In this week’s news round-up, an Adventist elementary school treasurer in Michigan is accused of embezzling over $200,000, pastors in Jamaica and Zimbabwe make anti-gay remarks, and the Equal Employment Opportunity Commission loses SDA nurse’s religious discrimination suit.
Michigan SDA School Treasurer Embezzles over $200,000. A former school treasurer is accused of embezzling thousands of dollars from the Berrien Springs, Michigan, Village Seventh-day Adventist School. The senior pastor and principal sent a letter to parents, saying, in part: "Over the summer, it became evident that clear and direct communication was not transpiring between the treasurer and all levels of administration." They go on to say that the school was defrauded of $229,000 over, at least, the past three years. The letter indicates a routine audit was approaching when they learned the news. It also says, "This crime was perpetrated in an environment of trust and patience as we sought to help our former treasurer succeed.” The principal and pastor promise the stolen money will be paid back through restitution or insurance. They add that new treasury staff and a stricter way of handling finances is in place. The name of the former treasurer has not been released. Michigan State Police are investigating. From WNDU NewsCenter 16, “Former school treasurer accused of embezzling $229,000.”
Zimbabwe Pastor Uses Scripture to Defend Demeaning Gay People. Seventh-day Adventist preacher Joshua Maponga has come under fire after referring to homosexual people as people with animalistic behavior. A fellow church member identified as Simayi has taken him to court. The Zimbabwean-born Maponga has been taken to courts in South Africa over his statements. The Port Elizabeth Magistrate’s Court will hear Maponga's charges of homophobic hate speech. In a video, filmed at the KwaMangxaki church in Port Elizabeth, Maponga refers to the Bible and talks about the lustfulness of the Gentiles. "In Chapter One Romans, we learn about homosexuality — we learn about animalistic behaviors," he says. "When human beings are left to themselves without God, they reduce themselves to the level below the animals.” Maponga then compares homosexuality to two dogs that are playing together, two male dogs. Simayi, who calls himself a human rights advocate, said, when he listened to the clip, he was uncomfortable with how he [Maponga] addressed the issue of human sexuality, believing that it was demeaning to gay people. He added that, as much as we go to the same church, I do not agree with the sentiments of the sermon. Simayi claims that after he laid the complaint he was harassed and bullied by members of the church in an attempt to convince him to withdraw the case. Simayi has refused to do so and criticized those who are more concerned about the reputation of the church than equality and justice. From Bulawayo 24 News, “SDA pastor in court over gay speech.”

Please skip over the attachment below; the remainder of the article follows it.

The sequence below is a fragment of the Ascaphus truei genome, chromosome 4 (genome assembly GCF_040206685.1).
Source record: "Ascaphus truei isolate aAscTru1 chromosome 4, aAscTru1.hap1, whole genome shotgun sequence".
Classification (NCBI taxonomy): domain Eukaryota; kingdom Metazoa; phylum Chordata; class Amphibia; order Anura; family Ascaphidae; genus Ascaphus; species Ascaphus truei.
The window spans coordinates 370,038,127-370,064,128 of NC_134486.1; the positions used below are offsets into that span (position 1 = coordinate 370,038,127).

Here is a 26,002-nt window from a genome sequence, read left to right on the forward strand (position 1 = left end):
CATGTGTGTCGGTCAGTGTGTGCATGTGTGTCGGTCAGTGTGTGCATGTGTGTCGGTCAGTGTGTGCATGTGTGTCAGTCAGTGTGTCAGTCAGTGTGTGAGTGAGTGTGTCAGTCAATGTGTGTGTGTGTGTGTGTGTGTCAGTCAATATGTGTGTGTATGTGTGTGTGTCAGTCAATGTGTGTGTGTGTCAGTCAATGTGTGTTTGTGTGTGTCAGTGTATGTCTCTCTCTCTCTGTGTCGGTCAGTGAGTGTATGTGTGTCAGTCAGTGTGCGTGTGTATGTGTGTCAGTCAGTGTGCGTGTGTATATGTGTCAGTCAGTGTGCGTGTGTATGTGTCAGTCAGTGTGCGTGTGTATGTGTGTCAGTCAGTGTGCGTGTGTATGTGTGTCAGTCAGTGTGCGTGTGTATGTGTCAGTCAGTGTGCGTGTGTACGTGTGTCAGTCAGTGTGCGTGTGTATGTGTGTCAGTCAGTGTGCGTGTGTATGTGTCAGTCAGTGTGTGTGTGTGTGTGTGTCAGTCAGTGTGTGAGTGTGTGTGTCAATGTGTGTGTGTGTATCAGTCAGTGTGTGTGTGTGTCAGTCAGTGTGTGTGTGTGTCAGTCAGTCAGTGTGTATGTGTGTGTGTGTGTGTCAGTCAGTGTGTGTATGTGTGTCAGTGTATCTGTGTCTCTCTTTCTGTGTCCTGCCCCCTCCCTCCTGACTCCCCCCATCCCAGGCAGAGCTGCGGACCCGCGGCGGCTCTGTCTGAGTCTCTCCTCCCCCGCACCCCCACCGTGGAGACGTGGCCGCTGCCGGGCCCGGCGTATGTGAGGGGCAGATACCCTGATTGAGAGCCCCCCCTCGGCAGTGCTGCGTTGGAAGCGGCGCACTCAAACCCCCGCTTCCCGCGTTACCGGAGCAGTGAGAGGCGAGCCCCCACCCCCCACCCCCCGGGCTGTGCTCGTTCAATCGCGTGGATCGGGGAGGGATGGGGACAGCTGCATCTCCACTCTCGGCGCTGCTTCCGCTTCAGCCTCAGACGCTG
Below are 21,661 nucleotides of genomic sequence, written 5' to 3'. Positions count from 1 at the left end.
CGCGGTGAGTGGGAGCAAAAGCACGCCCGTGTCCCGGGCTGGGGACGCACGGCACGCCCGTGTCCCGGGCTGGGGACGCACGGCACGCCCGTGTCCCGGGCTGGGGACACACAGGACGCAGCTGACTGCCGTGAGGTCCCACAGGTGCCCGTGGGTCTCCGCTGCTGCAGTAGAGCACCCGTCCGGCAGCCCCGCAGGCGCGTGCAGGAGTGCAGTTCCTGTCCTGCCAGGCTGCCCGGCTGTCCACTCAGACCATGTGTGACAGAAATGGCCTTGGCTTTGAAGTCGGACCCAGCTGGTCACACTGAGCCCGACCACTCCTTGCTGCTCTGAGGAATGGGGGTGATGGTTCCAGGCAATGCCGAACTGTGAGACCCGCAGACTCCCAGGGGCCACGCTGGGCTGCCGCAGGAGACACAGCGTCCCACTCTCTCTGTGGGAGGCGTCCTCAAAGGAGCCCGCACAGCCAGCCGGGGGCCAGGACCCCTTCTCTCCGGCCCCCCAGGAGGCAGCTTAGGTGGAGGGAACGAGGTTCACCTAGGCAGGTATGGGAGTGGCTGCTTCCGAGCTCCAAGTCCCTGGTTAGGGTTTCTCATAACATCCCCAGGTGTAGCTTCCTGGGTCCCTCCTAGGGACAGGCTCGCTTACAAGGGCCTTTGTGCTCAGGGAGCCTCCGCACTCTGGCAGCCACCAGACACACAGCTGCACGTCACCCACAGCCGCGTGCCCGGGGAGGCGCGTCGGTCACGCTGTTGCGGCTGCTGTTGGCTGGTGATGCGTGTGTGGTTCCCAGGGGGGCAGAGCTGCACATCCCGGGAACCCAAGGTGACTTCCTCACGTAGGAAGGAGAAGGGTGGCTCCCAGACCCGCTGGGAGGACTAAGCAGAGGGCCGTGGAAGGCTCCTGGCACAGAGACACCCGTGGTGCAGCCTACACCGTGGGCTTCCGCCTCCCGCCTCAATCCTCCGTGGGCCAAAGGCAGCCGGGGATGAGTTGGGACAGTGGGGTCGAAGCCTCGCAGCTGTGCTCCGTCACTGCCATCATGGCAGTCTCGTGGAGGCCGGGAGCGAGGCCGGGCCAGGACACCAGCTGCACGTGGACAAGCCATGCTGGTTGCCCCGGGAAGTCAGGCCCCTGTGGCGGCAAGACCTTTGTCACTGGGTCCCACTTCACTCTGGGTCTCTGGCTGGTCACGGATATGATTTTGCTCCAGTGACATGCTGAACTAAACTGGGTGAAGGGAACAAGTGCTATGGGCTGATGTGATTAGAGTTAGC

Jamaican Pastor Apologizes for Violent Anti-gay Remarks. During a recent event at Northern Caribbean University, Pastor Omar Oliphant favorably cited the lyrics of one of Jamaica’s most popular “murder-music” songs that calls for the shooting death of gays. The incident was condemned by a writer to the Jamaica Gleaner. The university posted a response, defending the pastor and taking issue with, among other things, “alternative sexual practices and evolution.” That response was condemned by a Jamaica Gleaner newspaper editorial, saying, “The church’s interpretation of Christian values may not include an acceptance of gay love. But neither do we expect it to include hatred of people because of who they choose to love nor inciting violence if that love is between persons of the same sex.” The pastor later offered an apology: “We hold that all people, no matter what their sexual orientation, are children of God. We do not condone singling out any group for scorn and derision, let alone abuse or violence.” Seventh-day Adventists are the largest Christian group in Jamaica and count the country’s Governor General, Prime Minister, Speaker of the House, and other senior government officials among their membership. From Erasing 76 Crimes, “Minor breakthrough for Jamaica’s powerful Adventists.”
Equal Employment Opportunity Commission Loses SDA Nurse’s Religious Discrimination Suit. North Memorial Health Care rescinded a conditional offer of employment to Emily Sure-Ondara, RN, a nurse who said she could not work Friday nights, given her religious beliefs as a Seventh-day Adventist. The Equal Employment Opportunity Commission failed to prove that a hospital in Minnesota violated the law by rescinding a registered nurse's conditional employment offer after she requested a modified schedule to accommodate her religious beliefs, according to the Eighth Circuit Court of Appeals. A three-judge panel ruled 2-1 on Tuesday to affirm the lower court's summary judgment decision in favor of North Memorial Health Care, based in Robbinsdale, Minnesota. "There is no duty to accommodate an applicant or employee by hiring or transferring her into a position when she is unwilling or unable to perform one of its essential job functions," Circuit Judge James B. Loken wrote in the decision. The dispute began five years ago, when Sure-Ondara, RN, received a conditional offer of employment with North Memorial's Collaborative Acute Care for the Elderly (CACE) Unit in November 2013. The position required each nurse to work an eight-hour shift every other weekend, as established by the hospital's collective bargaining agreement with the Minnesota Nurses Association, according to court records. From Health Leaders Media, “Hospital prevails in nurse’s EEOC-backed religious discrimination suit on appeal.”
Pam Dietrich taught English at Loma Linda Academy for 26 years and served there eight more years as the 7-12 librarian. She lives in Yucaipa, California.
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